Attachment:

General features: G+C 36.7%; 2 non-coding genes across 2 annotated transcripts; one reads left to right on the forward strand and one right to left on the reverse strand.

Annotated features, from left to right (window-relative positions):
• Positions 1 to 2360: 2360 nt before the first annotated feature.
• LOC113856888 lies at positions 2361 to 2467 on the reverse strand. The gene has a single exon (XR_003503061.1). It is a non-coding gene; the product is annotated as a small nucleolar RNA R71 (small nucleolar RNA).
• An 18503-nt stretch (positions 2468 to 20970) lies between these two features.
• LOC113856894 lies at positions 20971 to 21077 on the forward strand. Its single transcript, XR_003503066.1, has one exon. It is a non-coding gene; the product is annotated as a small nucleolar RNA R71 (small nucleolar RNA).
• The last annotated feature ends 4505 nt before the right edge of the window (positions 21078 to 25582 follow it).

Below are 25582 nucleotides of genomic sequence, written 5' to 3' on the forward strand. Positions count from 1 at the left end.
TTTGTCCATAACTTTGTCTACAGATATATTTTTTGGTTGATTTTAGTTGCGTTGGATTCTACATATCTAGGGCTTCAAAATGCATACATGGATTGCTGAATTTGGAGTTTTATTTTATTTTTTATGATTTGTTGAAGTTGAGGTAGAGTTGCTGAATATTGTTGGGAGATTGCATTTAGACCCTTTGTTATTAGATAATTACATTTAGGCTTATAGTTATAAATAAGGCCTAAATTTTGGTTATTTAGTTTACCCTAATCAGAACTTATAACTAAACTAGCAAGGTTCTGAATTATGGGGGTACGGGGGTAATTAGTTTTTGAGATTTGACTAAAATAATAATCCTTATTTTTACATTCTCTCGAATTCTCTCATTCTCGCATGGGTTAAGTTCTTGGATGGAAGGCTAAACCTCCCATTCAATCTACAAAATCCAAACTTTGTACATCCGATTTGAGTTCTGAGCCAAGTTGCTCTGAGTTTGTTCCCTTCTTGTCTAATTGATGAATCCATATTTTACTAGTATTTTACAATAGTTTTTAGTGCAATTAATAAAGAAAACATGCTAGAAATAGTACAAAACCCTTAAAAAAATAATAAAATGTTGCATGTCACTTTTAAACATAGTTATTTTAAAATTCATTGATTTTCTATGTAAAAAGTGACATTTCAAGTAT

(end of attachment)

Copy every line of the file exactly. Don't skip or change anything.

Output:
General features: G+C 36.7%; 2 non-coding genes across 2 annotated transcripts; one reads left to right on the forward strand and one right to left on the reverse strand.

Annotated features, from left to right (window-relative positions):
• Positions 1 to 2360: 2360 nt before the first annotated feature.
• LOC113856888 lies at positions 2361 to 2467 on the reverse strand. The gene has a single exon (XR_003503061.1). It is a non-coding gene; the product is annotated as a small nucleolar RNA R71 (small nucleolar RNA).
• An 18503-nt stretch (positions 2468 to 20970) lies between these two features.
• LOC113856894 lies at positions 20971 to 21077 on the forward strand. Its single transcript, XR_003503066.1, has one exon. It is a non-coding gene; the product is annotated as a small nucleolar RNA R71 (small nucleolar RNA).
• The last annotated feature ends 4505 nt before the right edge of the window (positions 21078 to 25582 follow it).

Below are 25582 nucleotides of genomic sequence, written 5' to 3' on the forward strand. Positions count from 1 at the left end.
TTTGTCCATAACTTTGTCTACAGATATATTTTTTGGTTGATTTTAGTTGCGTTGGATTCTACATATCTAGGGCTTCAAAATGCATACATGGATTGCTGAATTTGGAGTTTTATTTTATTTTTTATGATTTGTTGAAGTTGAGGTAGAGTTGCTGAATATTGTTGGGAGATTGCATTTAGACCCTTTGTTATTAGATAATTACATTTAGGCTTATAGTTATAAATAAGGCCTAAATTTTGGTTATTTAGTTTACCCTAATCAGAACTTATAACTAAACTAGCAAGGTTCTGAATTATGGGGGTACGGGGGTAATTAGTTTTTGAGATTTGACTAAAATAATAATCCTTATTTTTACATTCTCTCGAATTCTCTCATTCTCGCATGGGTTAAGTTCTTGGATGGAAGGCTAAACCTCCCATTCAATCTACAAAATCCAAACTTTGTACATCCGATTTGAGTTCTGAGCCAAGTTGCTCTGAGTTTGTTCCCTTCTTGTCTAATTGATGAATCCATATTTTACTAGTATTTTACAATAGTTTTTAGTGCAATTAATAAAGAAAACATGCTAGAAATAGTACAAAACCCTTAAAAAAATAATAAAATGTTGCATGTCACTTTTAAACATAGTTATTTTAAAATTCATTGATTTTCTATGTAAAAAGTGACATTTCAAGTAT